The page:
They are wrong. We are no longer living in the 1970s. This
is taken from a Website written by university-level professional
the United States, unions grew through the 1970s and, despite some
decline since the 1980s, European and Canadian unions remain large
and powerful. The United States is different. Union decline since
World War II has brought the United States private-sector labor
movement down to early twentieth century levels. As a share of the
nonagricultural labor force, union membership fell from its 1945
peak of 35 percent down to under 30 percent in the early 1970s.
From there, decline became a general rout. In the 1970s, rising
unemployment, increasing international competition, and the movement
of industry to the nonunion South and to rural areas undermined
the bargaining position of many American unions leaving them vulnerable
to a renewed management offensive. Returning to pre-New Deal practices,
some employers established new welfare and employee representation
programs, hoping to lure worker away from unions. Others returned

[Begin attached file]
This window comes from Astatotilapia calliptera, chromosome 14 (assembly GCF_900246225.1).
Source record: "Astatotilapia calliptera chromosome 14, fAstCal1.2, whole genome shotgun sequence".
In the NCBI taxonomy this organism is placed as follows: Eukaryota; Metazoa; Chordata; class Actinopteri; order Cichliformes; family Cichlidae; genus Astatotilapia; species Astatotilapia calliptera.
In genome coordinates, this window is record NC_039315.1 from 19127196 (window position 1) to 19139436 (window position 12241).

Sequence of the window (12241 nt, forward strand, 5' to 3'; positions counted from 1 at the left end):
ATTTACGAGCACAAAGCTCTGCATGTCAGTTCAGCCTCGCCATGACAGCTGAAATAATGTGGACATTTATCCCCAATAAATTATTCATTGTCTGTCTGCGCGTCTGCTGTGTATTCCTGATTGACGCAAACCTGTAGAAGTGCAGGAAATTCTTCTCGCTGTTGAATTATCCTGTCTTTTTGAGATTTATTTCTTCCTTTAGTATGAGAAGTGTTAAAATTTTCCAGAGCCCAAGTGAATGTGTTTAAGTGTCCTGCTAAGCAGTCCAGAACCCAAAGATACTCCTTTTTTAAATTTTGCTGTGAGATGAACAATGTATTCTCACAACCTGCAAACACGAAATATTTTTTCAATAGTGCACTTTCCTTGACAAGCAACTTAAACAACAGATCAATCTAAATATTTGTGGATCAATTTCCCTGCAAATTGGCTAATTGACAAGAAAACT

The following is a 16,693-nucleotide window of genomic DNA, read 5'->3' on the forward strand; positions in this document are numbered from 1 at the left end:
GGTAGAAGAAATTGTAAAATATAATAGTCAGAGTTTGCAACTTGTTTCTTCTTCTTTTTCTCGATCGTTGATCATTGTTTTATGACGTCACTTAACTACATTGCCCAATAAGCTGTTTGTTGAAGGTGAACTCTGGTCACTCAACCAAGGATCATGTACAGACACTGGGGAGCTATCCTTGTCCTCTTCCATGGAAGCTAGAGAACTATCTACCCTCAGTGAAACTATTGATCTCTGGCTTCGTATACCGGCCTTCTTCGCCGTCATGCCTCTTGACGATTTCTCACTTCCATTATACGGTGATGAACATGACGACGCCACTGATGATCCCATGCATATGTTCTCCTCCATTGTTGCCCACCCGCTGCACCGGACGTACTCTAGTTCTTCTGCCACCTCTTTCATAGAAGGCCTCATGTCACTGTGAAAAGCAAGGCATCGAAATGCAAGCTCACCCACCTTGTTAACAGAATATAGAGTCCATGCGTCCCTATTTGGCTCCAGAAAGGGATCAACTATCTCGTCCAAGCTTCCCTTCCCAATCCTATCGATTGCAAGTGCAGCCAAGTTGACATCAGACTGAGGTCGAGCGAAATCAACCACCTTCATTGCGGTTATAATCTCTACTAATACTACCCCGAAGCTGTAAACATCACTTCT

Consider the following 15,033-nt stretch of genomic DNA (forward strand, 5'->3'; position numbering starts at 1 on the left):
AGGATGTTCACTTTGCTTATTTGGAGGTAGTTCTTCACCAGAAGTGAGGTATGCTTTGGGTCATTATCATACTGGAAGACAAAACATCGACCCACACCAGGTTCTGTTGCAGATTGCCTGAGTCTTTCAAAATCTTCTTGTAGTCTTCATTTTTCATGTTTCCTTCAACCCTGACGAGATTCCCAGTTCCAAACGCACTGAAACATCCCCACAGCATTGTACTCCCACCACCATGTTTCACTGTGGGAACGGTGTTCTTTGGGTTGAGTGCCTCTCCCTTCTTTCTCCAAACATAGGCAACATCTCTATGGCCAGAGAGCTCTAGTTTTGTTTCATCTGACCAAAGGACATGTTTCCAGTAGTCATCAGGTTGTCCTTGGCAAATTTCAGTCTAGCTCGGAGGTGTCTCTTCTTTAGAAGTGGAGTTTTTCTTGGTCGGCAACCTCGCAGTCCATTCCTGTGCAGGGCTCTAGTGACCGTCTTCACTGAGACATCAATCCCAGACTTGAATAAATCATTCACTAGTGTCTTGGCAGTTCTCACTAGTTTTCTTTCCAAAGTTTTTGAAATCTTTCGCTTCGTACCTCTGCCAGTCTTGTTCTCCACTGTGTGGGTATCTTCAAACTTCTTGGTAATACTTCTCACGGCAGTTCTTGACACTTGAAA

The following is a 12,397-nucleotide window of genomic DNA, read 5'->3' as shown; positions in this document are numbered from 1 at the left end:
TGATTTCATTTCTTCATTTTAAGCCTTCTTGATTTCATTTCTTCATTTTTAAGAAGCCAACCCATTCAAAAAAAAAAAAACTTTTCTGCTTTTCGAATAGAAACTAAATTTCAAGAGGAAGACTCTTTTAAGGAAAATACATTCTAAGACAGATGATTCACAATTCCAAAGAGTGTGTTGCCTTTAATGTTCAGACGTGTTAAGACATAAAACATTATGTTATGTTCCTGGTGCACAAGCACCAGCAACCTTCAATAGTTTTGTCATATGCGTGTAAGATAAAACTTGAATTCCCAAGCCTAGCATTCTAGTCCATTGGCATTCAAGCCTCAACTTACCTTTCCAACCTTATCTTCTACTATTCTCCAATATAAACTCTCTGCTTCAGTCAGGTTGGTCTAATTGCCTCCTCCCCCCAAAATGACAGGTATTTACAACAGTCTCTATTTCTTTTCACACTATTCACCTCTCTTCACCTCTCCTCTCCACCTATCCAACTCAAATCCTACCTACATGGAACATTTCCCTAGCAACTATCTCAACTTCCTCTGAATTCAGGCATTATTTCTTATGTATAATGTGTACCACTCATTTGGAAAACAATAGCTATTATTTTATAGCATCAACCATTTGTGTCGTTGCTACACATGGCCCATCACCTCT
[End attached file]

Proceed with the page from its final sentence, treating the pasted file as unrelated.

to pre-New Deal repression. By the early 1980s, union avoidance
had become an industry. Anti-union consultants and lawyers openly
counseled employers how to use labor law to evade unions. Findings
of employers' unfair labor practices in violation of the Wagner
Act tripled in the 1970s; by the 1980s, the NLRB [National Labor
Relations Board] reinstated over 10,000 workers a year who were
illegally discharged for union activity, nearly one for every twenty
who voted for a union in an NLRB election. By the 1990s, the unionization
rate in the United States fell to under 14 percent, including only
9 percent of the private sector workers and 37 percent of those
in the public sector. Unions now have minimal impact on wages or
working conditions for most American workers.
is lower today than in the 1990s. This
is from the United States government's Bureau of Labor Statistics.
7.6 million public sector employees belonged to a union, compared
with 7.1 million union workers in the private sector. The union